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Photo Credit: opensourceway via Compfight cc

By: Colby Reade, APR
The Hoffman Agency, Portland-Vancouver

Successful communication for any brand relies on an honest, two-way exchange of information between the organization and its publics. With the variety of owned channels available today, it can be relatively easy for brands to openly share information about successes and failures with their audiences, be it on the company blog, via video or even in a post on social media. But what about individuals?

In arenas such as politics, sports and business, an individual can be a brand on his or her own. While these “brands” may engage with fans and colleagues on social media and regularly enter the spotlight for press events, many don’t have owned channels, such as a blog, that they can effectively leverage when they need to share a lot of information with the public.

Social media is a great tool for public apologies when a person says or does something stupid or for offering a quick update on some minor activity, but what if there’s a deeper issue that needs to be discussed? A few tweets or a quick update to Facebook won’t really do the job.

The person can release a statement to the press, but in that case, he or she is often relying on the snippets that reporters will pull in order to draft a story. True, many publications these days will link to the original statement online, but the vast majority of readers will only have time or interest in the headline and the first few paragraphs of the summary story.

So, how can brands and individuals that are facing challenging circumstances and don’t have an existing platform available from which to speak share their side of the story with their audiences? As we’ve seen in the last couple of months, the first-person essay/personal letter can be an incredibly effective tool:

  • Professional basketball player LeBron James offered the best example of this tool over the summer when he used a first-person essay in Sports Illustrated to share his side of, and apologize for, his decision to leave Cleveland for Miami. With a tone that blended contrition, humility and optimism, James largely won back his hometown fans who, only a few years earlier, burned his jersey in the streets.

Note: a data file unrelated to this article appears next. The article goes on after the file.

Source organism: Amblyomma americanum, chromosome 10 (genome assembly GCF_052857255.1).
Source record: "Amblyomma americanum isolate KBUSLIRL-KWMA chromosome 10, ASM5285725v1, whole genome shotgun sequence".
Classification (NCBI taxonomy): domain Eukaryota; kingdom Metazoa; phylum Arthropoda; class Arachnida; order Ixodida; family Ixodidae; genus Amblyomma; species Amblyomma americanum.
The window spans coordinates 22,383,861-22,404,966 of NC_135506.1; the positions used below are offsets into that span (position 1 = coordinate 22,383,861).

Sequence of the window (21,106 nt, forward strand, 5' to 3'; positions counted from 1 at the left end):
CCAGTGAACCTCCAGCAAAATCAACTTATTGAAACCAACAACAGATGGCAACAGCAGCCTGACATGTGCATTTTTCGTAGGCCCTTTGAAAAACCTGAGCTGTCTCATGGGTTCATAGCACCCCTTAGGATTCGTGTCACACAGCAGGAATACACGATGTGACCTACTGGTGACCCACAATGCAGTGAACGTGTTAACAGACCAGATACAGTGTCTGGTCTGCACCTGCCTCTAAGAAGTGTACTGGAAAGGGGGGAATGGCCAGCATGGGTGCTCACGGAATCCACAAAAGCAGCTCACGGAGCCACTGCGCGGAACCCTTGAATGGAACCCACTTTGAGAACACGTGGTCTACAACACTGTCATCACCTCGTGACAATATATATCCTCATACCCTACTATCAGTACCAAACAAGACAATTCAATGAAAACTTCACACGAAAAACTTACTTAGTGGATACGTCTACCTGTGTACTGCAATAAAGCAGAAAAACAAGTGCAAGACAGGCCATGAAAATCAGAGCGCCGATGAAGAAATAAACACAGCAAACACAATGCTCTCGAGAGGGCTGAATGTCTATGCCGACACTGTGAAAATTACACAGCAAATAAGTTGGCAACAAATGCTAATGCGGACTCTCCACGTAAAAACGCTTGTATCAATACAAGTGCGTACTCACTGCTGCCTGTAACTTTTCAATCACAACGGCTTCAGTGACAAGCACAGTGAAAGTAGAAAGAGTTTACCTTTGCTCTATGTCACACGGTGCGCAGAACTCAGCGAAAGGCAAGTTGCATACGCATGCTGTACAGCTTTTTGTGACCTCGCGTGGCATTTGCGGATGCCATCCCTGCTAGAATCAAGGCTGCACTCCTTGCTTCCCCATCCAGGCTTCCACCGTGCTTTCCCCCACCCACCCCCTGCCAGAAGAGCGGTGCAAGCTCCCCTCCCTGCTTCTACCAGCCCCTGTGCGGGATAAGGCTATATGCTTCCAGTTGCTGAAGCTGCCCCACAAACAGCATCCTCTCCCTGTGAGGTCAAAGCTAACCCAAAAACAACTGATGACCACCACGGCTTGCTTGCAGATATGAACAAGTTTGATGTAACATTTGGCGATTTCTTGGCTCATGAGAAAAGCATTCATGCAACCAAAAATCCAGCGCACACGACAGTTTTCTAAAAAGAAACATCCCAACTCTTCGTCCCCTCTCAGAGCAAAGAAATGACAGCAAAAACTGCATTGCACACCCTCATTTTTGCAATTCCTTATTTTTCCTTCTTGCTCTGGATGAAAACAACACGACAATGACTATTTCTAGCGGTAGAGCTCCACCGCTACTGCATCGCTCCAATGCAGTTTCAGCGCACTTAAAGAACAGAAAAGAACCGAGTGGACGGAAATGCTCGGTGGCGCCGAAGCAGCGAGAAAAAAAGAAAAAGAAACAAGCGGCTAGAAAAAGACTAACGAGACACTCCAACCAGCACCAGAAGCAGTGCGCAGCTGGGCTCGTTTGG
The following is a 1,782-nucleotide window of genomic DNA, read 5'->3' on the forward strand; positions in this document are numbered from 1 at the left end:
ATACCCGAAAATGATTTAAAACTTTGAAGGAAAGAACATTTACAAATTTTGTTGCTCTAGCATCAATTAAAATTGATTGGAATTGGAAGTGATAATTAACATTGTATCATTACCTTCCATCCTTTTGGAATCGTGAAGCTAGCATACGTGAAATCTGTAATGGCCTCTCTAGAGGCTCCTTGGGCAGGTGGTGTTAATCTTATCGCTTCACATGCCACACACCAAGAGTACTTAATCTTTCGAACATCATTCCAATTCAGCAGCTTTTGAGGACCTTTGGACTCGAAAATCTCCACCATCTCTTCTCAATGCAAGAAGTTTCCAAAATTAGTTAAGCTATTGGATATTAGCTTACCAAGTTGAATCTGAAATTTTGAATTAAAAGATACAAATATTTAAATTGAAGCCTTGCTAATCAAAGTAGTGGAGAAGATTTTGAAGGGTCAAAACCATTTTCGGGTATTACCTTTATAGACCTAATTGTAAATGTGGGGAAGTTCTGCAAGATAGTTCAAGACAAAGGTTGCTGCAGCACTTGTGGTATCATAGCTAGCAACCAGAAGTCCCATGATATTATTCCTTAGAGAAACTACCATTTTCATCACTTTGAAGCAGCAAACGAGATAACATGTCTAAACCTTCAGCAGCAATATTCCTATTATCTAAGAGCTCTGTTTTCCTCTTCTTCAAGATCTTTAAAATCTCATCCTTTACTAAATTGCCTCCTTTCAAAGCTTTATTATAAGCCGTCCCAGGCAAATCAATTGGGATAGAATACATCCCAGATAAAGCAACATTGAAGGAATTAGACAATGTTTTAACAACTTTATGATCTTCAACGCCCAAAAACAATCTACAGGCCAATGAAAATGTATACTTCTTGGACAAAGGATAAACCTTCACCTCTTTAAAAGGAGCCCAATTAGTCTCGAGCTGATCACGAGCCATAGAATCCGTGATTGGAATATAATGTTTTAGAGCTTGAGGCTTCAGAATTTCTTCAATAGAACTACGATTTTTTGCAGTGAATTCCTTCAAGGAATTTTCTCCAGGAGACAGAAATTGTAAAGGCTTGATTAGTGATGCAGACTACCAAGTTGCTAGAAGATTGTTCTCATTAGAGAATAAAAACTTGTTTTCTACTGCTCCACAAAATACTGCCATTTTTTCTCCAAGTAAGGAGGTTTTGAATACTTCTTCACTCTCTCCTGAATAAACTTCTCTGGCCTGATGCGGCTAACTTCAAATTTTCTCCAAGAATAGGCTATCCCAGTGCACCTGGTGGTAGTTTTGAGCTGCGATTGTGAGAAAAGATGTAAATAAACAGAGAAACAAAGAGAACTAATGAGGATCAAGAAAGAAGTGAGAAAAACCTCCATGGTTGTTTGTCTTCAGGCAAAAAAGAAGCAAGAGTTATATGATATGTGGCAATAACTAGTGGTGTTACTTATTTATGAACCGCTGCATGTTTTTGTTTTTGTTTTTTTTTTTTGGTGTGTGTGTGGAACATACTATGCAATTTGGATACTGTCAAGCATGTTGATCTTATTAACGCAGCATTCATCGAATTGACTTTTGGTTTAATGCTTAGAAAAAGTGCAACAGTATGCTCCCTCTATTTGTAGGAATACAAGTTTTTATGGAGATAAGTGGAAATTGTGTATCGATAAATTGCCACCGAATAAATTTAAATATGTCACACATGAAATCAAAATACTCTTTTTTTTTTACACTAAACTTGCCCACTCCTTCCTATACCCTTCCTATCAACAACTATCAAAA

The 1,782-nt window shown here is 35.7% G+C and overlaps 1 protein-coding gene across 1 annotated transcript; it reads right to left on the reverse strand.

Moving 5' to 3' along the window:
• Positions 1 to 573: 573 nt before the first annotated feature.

• NFL sideline reporter Pam Oliver addressed rumors of her being replaced by another broadcaster in a first-person account for Essence Magazine. Oliver’s story pulled no punches and describes in some detail the exact exchanges between her and her management, putting to rest rumors of the decision and offering a glimpse at how Oliver was personally dealing with the career change.
  • Professional football player Colt Lyerla took a similar approach to James with a piece that ran on SB Nation, offering an in-depth account of the personal demons that, he says, drove the prized high school recruit to a variety of issues that took him from the University of Oregon football locker room to a jail cell.

For the most part, all three of these pieces were received favorably by the public at large, and each sparked a unique news cycle that took a favorable tone with the author. A first-person essay can be an effective tool for sharing your side of the story, and I believe that we will see more of these types of stories in the future.

Now that you have heard a little bit more about the need and some use cases for the first person essay, stay tuned for next week’s post about the key factors to keep in mind when writing one.

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